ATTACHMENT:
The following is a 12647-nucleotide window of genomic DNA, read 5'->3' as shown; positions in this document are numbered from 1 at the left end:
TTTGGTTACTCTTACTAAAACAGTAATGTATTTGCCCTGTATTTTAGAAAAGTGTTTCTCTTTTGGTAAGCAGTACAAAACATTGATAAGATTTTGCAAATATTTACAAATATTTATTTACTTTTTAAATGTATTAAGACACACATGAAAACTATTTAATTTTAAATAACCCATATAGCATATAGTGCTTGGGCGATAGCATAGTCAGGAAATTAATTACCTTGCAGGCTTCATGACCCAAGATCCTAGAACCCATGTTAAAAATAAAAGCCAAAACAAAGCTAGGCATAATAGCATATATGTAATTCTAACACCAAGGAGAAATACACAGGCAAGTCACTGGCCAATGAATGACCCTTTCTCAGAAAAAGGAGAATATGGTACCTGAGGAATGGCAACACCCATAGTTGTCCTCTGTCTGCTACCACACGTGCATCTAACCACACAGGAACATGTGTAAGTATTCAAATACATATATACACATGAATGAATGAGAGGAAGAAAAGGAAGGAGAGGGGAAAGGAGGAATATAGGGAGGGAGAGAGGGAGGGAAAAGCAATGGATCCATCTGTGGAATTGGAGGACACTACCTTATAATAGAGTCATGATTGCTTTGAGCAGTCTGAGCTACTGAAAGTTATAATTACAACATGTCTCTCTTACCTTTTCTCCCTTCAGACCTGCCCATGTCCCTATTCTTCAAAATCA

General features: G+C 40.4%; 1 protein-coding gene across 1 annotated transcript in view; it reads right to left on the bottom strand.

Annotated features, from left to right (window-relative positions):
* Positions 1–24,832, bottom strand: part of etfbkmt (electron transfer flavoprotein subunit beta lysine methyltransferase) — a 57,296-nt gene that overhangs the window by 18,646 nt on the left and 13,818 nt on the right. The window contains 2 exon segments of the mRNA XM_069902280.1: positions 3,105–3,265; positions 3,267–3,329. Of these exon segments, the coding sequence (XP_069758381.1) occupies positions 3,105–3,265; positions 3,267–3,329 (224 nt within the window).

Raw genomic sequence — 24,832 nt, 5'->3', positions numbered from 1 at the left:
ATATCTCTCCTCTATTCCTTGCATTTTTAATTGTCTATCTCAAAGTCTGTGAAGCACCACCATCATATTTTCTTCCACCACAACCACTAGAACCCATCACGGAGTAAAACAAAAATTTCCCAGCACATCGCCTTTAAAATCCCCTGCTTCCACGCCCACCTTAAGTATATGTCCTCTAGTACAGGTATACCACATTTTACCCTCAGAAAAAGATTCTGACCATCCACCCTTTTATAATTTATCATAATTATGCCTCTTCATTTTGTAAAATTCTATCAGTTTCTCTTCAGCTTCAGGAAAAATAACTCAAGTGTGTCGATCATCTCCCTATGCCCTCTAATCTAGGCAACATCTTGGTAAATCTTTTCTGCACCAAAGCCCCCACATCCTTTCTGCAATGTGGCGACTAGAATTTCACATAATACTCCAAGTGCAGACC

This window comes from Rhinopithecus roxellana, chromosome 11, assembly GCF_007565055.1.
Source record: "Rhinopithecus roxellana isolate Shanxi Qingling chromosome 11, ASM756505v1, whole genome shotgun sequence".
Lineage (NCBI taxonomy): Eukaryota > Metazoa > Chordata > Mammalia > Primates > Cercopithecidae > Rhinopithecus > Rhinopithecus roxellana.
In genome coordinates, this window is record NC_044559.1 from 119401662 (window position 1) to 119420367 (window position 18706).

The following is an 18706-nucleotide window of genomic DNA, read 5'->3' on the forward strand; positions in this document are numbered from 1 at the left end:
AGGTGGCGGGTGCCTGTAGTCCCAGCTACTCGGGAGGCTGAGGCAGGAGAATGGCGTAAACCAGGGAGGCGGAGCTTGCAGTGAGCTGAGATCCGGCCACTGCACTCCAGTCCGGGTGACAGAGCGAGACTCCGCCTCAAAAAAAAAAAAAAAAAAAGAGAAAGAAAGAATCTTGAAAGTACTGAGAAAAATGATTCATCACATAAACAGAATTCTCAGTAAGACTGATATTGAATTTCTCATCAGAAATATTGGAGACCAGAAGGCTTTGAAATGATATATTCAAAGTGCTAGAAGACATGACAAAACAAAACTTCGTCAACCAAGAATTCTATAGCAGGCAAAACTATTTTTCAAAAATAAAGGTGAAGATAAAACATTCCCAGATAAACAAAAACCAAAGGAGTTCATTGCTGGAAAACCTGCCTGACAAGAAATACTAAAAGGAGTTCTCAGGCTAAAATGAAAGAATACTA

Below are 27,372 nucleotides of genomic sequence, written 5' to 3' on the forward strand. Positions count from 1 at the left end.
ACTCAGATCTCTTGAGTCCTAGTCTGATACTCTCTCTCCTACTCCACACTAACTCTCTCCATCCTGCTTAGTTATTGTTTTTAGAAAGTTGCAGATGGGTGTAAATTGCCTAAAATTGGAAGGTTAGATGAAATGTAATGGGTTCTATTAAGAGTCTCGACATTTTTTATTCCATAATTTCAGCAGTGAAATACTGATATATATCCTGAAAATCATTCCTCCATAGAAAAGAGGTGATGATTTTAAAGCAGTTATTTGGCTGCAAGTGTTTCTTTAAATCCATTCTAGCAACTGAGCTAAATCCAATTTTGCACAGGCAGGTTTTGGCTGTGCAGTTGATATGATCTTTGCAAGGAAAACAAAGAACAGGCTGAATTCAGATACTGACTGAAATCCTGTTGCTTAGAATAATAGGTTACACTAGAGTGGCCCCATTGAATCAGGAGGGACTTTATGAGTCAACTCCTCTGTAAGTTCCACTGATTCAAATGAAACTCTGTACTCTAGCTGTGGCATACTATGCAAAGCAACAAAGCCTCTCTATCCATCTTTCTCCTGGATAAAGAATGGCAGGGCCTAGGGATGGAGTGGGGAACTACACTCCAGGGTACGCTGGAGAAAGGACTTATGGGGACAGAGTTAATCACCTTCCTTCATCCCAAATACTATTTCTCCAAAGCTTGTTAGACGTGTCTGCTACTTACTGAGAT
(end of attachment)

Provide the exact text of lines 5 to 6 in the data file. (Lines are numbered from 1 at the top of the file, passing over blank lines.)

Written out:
* Positions 1–24,832, bottom strand: part of etfbkmt (electron transfer flavoprotein subunit beta lysine methyltransferase) — a 57,296-nt gene that overhangs the window by 18,646 nt on the left and 13,818 nt on the right. The window contains 2 exon segments of the mRNA XM_069902280.1: positions 3,105–3,265; positions 3,267–3,329. Of these exon segments, the coding sequence (XP_069758381.1) occupies positions 3,105–3,265; positions 3,267–3,329 (224 nt within the window).

Raw genomic sequence — 24,832 nt, 5'->3', positions numbered from 1 at the left: